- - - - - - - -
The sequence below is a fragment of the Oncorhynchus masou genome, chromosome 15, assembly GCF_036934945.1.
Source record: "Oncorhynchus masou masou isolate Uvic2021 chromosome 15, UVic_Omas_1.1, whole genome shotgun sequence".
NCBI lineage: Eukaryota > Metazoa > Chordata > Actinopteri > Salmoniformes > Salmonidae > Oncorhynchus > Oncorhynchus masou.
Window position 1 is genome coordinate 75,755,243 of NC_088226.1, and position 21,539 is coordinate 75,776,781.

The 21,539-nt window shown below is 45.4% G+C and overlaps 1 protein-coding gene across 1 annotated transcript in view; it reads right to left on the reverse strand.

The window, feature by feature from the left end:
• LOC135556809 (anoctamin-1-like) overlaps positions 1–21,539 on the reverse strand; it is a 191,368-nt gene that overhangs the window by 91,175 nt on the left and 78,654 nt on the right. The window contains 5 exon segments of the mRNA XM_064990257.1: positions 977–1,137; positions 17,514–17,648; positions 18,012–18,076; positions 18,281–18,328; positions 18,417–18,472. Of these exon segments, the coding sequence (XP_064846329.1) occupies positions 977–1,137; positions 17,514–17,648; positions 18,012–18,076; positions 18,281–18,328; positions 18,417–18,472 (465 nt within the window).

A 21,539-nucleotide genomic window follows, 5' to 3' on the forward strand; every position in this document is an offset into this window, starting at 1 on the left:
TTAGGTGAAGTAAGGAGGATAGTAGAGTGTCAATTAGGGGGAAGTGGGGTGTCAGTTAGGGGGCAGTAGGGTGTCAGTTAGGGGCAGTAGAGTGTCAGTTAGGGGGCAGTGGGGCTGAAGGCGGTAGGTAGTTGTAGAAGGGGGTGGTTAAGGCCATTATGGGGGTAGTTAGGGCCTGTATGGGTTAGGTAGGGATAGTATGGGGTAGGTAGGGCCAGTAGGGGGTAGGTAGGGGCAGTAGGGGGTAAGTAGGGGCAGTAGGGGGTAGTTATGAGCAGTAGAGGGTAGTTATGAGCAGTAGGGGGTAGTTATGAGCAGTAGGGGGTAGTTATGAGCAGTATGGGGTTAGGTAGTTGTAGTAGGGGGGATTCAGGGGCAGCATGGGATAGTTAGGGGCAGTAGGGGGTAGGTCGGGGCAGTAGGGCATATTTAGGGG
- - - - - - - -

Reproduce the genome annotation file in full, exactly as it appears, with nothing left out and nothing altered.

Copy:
The sequence below is a fragment of the Oncorhynchus masou genome, chromosome 15, assembly GCF_036934945.1.
Source record: "Oncorhynchus masou masou isolate Uvic2021 chromosome 15, UVic_Omas_1.1, whole genome shotgun sequence".
NCBI lineage: Eukaryota > Metazoa > Chordata > Actinopteri > Salmoniformes > Salmonidae > Oncorhynchus > Oncorhynchus masou.
Window position 1 is genome coordinate 75,755,243 of NC_088226.1, and position 21,539 is coordinate 75,776,781.

The 21,539-nt window shown below is 45.4% G+C and overlaps 1 protein-coding gene across 1 annotated transcript in view; it reads right to left on the reverse strand.

The window, feature by feature from the left end:
• LOC135556809 (anoctamin-1-like) overlaps positions 1–21,539 on the reverse strand; it is a 191,368-nt gene that overhangs the window by 91,175 nt on the left and 78,654 nt on the right. The window contains 5 exon segments of the mRNA XM_064990257.1: positions 977–1,137; positions 17,514–17,648; positions 18,012–18,076; positions 18,281–18,328; positions 18,417–18,472. Of these exon segments, the coding sequence (XP_064846329.1) occupies positions 977–1,137; positions 17,514–17,648; positions 18,012–18,076; positions 18,281–18,328; positions 18,417–18,472 (465 nt within the window).

A 21,539-nucleotide genomic window follows, 5' to 3' on the forward strand; every position in this document is an offset into this window, starting at 1 on the left:
TTAGGTGAAGTAAGGAGGATAGTAGAGTGTCAATTAGGGGGAAGTGGGGTGTCAGTTAGGGGGCAGTAGGGTGTCAGTTAGGGGCAGTAGAGTGTCAGTTAGGGGGCAGTGGGGCTGAAGGCGGTAGGTAGTTGTAGAAGGGGGTGGTTAAGGCCATTATGGGGGTAGTTAGGGCCTGTATGGGTTAGGTAGGGATAGTATGGGGTAGGTAGGGCCAGTAGGGGGTAGGTAGGGGCAGTAGGGGGTAAGTAGGGGCAGTAGGGGGTAGTTATGAGCAGTAGAGGGTAGTTATGAGCAGTAGGGGGTAGTTATGAGCAGTAGGGGGTAGTTATGAGCAGTATGGGGTTAGGTAGTTGTAGTAGGGGGGATTCAGGGGCAGCATGGGATAGTTAGGGGCAGTAGGGGGTAGGTCGGGGCAGTAGGGCATATTTAGGGG